This morning I sit down with Bob Pierson of M&R Trailers. M&R Trailers have built concession vehicles for over 5 years and they have a wealth of experience finding and evaluating used food trucks. I found out about Pierson through the large collection of YouTube videos (links to videos below) he’s produced demonstrating how to build a truck. In this interview, Pierson shares his tips for finding quality used trucks and his advice on evaluating whether or not a vehicle will operate longterm. Don’t invest in a truck before listening to this interview!
What You’ll Learn
- Why you should consider purchasing a used truck from a business fleet first. Think bread trucks, UPS, FedEx, and other related companies. These businesses have strict maintenance policies in place so you can be more confident they’ve been treated well.
- Bring a mechanic to help evaluate any truck prior to purchase. This can go a long way to ensuring you won’t end up with a lemon. Don’t buy on the word of the dealer.
- Why Pierson approaches building a food truck similar to the way he would a construction site
- Pierson doesn’t recommend purchasing a truck that has less than a 7 foot high ceiling. It can be difficult to get cooking equipment into the truck if you get lower than that.
- Why you should have an understanding of how much room you need prior to looking for a truck. Figure out how much room you need first… Then start looking for a truck that fits your needs.
- Some of the common sense things you should take into account before you buy a used food truck, including trying to estimate the cost of improvements, upgrades, or changes you’ll need to make on the vehicle.
- Why you’ll need electrical, gas, plumbing, welding, and framing skills to build an operational food truck.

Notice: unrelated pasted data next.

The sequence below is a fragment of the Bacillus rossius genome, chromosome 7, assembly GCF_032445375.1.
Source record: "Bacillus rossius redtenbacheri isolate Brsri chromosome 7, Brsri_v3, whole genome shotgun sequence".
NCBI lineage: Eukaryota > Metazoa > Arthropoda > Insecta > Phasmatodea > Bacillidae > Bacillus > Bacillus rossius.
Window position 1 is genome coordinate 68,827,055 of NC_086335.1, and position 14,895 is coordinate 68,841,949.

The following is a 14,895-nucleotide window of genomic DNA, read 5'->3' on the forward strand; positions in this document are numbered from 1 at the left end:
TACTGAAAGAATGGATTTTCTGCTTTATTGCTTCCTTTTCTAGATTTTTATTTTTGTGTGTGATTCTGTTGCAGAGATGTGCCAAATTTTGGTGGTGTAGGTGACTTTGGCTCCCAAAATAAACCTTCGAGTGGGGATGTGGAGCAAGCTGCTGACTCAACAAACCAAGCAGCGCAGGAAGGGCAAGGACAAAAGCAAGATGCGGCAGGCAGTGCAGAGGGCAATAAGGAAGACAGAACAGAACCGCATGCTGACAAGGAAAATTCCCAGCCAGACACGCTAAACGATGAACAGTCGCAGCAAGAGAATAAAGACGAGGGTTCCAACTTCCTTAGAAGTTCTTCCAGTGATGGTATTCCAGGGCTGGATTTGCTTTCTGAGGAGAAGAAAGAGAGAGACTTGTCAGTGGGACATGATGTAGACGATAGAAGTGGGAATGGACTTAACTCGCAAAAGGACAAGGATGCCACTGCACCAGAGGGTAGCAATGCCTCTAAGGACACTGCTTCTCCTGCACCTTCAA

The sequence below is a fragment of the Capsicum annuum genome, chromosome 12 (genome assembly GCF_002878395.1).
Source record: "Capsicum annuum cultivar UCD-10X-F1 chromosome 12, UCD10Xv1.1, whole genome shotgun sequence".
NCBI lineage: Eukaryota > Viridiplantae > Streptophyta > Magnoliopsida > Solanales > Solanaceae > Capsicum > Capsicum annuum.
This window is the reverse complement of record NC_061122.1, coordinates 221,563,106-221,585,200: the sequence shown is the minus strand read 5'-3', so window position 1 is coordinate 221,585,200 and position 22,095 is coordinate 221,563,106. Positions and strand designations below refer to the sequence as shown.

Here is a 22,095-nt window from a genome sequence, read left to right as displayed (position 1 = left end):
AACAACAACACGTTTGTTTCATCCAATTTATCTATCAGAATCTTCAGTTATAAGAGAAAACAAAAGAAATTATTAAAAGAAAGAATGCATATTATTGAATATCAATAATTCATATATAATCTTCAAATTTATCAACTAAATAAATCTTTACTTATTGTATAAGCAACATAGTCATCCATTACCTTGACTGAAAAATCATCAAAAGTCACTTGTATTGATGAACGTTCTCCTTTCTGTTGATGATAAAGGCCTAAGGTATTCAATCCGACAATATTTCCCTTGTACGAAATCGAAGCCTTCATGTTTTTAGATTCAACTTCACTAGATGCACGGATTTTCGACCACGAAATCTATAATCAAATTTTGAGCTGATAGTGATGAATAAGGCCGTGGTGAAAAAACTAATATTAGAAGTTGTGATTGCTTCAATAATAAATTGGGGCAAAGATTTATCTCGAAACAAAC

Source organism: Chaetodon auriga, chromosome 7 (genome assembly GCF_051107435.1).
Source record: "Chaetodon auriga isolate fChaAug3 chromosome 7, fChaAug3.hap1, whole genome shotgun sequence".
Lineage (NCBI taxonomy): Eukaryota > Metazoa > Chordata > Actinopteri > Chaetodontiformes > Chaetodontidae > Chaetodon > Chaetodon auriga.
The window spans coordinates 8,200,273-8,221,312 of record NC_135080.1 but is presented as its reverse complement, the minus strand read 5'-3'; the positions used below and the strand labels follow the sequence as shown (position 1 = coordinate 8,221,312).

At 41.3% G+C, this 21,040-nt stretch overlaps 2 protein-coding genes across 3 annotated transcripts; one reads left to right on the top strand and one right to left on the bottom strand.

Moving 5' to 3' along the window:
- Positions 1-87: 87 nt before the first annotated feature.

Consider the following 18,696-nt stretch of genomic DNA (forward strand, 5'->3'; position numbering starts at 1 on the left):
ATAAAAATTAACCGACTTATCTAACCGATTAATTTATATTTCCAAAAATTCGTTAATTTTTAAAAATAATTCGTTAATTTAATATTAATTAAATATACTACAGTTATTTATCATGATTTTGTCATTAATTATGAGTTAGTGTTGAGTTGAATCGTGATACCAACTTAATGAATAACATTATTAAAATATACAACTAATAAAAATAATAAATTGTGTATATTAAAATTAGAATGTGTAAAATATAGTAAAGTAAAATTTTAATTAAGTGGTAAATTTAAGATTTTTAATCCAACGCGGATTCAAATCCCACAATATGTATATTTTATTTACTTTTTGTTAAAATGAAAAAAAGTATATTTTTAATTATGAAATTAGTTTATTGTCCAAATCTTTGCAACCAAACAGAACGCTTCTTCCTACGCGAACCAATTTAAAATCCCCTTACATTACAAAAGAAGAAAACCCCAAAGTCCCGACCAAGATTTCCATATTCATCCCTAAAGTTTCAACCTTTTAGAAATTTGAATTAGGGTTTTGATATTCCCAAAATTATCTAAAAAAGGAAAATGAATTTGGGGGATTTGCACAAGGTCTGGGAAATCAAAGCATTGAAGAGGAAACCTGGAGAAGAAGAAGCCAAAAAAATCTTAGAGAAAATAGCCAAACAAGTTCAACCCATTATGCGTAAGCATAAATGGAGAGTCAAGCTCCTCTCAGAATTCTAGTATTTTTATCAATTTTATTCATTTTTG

- Why it’s often easier and cheaper to hire out a professional to convert a truck instead of trying to do it yourself.
- Why M&R Concessions recommends Cummings Onan generators versus cheaper variations
- The common mistakes that are made when building or converting a food truck
- The importance of getting a truck built up to health code requirements. In the coming years, Pierson expects regulations to tighten in this area.
Mentioned in the Podcast
M&R Trailers – This is Bob Pierson’s business. They’ve been building food trucks more than 5 years and are located in Macclenny, Florida.
How to Build a Concession Truck – In this 12-minute video, Pierson walks provides a high-level overview of a gutted truck before the cooking equipment has been added to a truck and explains the work that will be done in the future. After outlining the framing process where equipment including the generator will be located, you also get fast forwarded and get to see the final product. This is a truck that was built for a customer.
YouTube Channel – Follow the M&R Trailers YouTube Channel to stay up to date with more videos as their added.
The Other Truck – One example of a truck serving the Orlando area built by M&R Trailers.
Food Truck Sponsorship Article – This is the article was referenced on the show. The Sum Pig food truck out of Philadelphia struck a deal with Muir Glen an organic canned tomato company. Muir Glen offered up free tomatoes to the truck in exchange for free advertising space. I believe this is a trend that only will get bigger in 2014 and has gotten a lot of industry folks talking. I’m interested in learning if more food truckers would be open to forming a similar partnerships in their area.
Food Trailer and Truck Insurance – Special thanks to our Sponsor Insure My Food Trailer. Fill out the short form, they’ll crunch the numbers and send a free quote to your inbox.
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